of Aquatic Invasive Plants
Invasive exotic plants can disrupt the natural integrity of aquatic
ecosystems and often proliferate to nuisance levels. The cost
and labor required to control species such as Eurasian watermilfoil
and Curlyleaf pondweed increases dramatically following their
establishment, while the probability for eradication decreases.
On this basis, opportunities for successful control follow from
early detection and rapid management response to new infestations.
In many cases, eradication of an invasive plant is not feasible
and a long-term commitment to plant management is required.
Management options for aquatic invasive plant
control can be characterized as either mechanical, physical, or
chemical. None of these techniques can be applied without some
collateral impact to the environment, nor is one intrinsically
superior to another. As a consequence, appropriate methods must
be selected based on site-specific constraints, costs, and regulatory
requirements. It follows that management should be prioritized
to meet the goals and intended use of the waterbody, as well as
individual infestations within that system. A comparative discussion
of aquatic plant management techniques and resources by Dr. John
Madsen can be reviewed online at www.aquatics.org/pubs/madsen2.htm.
In spring 2005, the New York State Department of Environmental
Conservation drafted a resource document: A
Primer on Aquatic Plant Management In New York State.
Freshwater Wetlands Act
The Adirondack Park Agency (APA) administers the
Freshwater Wetlands Act within the Adirondack Park. Activities
which influence the function or benefits derived from freshwater
wetlands are considered regulated activities and require prior
approval by the APA. In this context, Agency jurisdiction extends
to submerged wetland communities (deep water marsh) up to 2m (6.6
ft.) in depth. Management of nuisance invasive or native aquatic
plants within this shoreline area is subject to Agency review
and permitting. The Agency also recognizes the importance of aquatic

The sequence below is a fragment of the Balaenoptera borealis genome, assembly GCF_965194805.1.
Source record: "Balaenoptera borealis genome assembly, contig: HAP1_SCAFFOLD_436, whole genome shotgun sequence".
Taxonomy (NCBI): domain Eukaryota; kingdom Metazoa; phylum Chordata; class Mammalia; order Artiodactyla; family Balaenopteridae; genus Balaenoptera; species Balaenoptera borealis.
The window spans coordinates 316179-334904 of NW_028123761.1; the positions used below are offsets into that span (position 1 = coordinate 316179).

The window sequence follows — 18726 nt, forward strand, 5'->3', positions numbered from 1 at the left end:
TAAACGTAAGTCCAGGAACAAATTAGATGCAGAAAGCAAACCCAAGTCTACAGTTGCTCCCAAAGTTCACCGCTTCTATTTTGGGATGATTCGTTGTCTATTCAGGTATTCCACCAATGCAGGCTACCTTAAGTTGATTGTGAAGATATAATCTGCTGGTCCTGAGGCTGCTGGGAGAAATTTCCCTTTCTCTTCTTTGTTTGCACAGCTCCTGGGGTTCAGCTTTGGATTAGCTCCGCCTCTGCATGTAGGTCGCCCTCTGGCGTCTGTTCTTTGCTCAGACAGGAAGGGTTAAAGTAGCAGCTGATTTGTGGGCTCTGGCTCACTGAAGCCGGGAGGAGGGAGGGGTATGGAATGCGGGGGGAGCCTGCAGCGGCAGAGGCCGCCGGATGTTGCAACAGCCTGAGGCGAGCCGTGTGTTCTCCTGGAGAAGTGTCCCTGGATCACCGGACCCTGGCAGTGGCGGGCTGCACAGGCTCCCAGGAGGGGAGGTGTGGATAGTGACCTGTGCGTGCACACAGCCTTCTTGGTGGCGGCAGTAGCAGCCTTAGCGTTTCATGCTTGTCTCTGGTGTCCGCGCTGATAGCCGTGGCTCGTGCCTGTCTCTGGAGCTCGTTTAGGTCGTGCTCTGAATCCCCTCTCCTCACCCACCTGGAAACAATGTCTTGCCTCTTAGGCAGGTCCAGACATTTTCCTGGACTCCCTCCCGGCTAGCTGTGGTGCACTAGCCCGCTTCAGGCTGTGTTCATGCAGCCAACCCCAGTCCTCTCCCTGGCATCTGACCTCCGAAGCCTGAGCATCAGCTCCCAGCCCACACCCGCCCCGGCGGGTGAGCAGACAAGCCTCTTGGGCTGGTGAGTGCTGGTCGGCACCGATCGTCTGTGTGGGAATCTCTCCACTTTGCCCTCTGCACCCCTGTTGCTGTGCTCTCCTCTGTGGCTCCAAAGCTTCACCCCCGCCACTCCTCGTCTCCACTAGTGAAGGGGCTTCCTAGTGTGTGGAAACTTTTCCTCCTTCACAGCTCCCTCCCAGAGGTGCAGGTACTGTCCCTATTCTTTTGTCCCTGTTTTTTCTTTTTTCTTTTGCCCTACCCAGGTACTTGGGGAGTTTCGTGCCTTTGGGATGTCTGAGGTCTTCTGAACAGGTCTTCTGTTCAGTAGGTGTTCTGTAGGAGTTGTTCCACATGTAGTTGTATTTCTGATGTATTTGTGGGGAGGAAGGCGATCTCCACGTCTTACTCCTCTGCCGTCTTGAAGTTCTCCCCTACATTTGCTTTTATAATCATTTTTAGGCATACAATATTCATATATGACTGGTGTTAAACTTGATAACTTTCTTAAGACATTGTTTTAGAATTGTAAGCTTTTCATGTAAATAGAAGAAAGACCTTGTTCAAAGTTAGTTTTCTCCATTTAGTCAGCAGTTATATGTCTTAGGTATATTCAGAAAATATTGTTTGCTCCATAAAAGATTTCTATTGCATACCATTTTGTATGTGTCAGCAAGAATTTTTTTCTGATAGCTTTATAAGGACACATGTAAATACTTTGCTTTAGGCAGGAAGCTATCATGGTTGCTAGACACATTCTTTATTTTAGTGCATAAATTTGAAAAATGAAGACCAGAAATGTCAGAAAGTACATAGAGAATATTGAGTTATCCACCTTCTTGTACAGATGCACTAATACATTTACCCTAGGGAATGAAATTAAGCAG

plants and animal communities living below this water depth.
Hand Harvesting of Nuisance and Invasive
Aquatic Plants : Identification, Collection, and Disposal
The Adirondack Park Agency developed a brochure,
on Hand Harvesting Nuisance and Invasive Aquatic Plants' that
provides guidance for hand-harvesting by individual landowners
that have nuisance growths of native or invasive aquatic plants
that interfere with recreational access to the waterbody. The
brochure provides instructions for the landowner on the best management
practices to identify, collect, remove, and dispose of nuisance
aquatic invasive vegetation by hand or with the use of un-powered
A permit is not required for hand harvesting if
a) is conducted by hand in open water.
b) leaves at least 200 square feet of contiguous
indigenous wetland in the immediate vicinity of the owner's
c) does not involve more than 1000 square feet
of native freshwater wetland plants.
d) does not involve rare or endangered species.
e) is conducted only on the individual's property,
or with permission of the property owner.
f) does not involve any pesticides or any other
form of aquatic plant management, including mechanical plant
harvesting methods or matting.
g) does not involve dredging, removal of stumps
or rocks, or other disturbance to the bed or banks of the water
on Hand Harvesting Nuisance and Invasive Aquatic Plants' does
not authorize any other form of aquatic plant management, including
mechanical plant harvesting methods or matting, pesticide use,
lake-wide harvesting, or the removal of rare, threatened, or endangered
species. Similarly, disturbances to the bottom of the waterbody
are limited to the minimum necessary to remove the plants. Hand
harvesting does not authorize removal of stumps, rocks, submerged
trees, removal of sediment, or other disturbances to other portions
of the waterbody or other wetlands.
Permits for Aquatic Plant Management Activities
Proposals to harvest larger areas of aquatic plants
or to apply alternative control techniques require a separate
permit from the Agency. These activities may include, but are
not limited to, hand and suction harvesting and installation of
benthic mats in moderate to dense vegetation stands. Such projects
typically require a pre-management plant survey to delineate the
location and boundaries of the target species and to identify
and record the location(s) of any NYS protected plant species.
Management activities should be undertaken with on-site supervision
of personnel experienced in aquatic plant identification and management,
and should minimize impacts to other portions of the waterbody
or wetlands. Arrangements for proper collection and disposal of
plant material should be identified prior to the management activities.
To learn more about the Adirondack Park Agency
or wetland permits, please visit the Adirondack
Park Agency website or call 518-891-4050.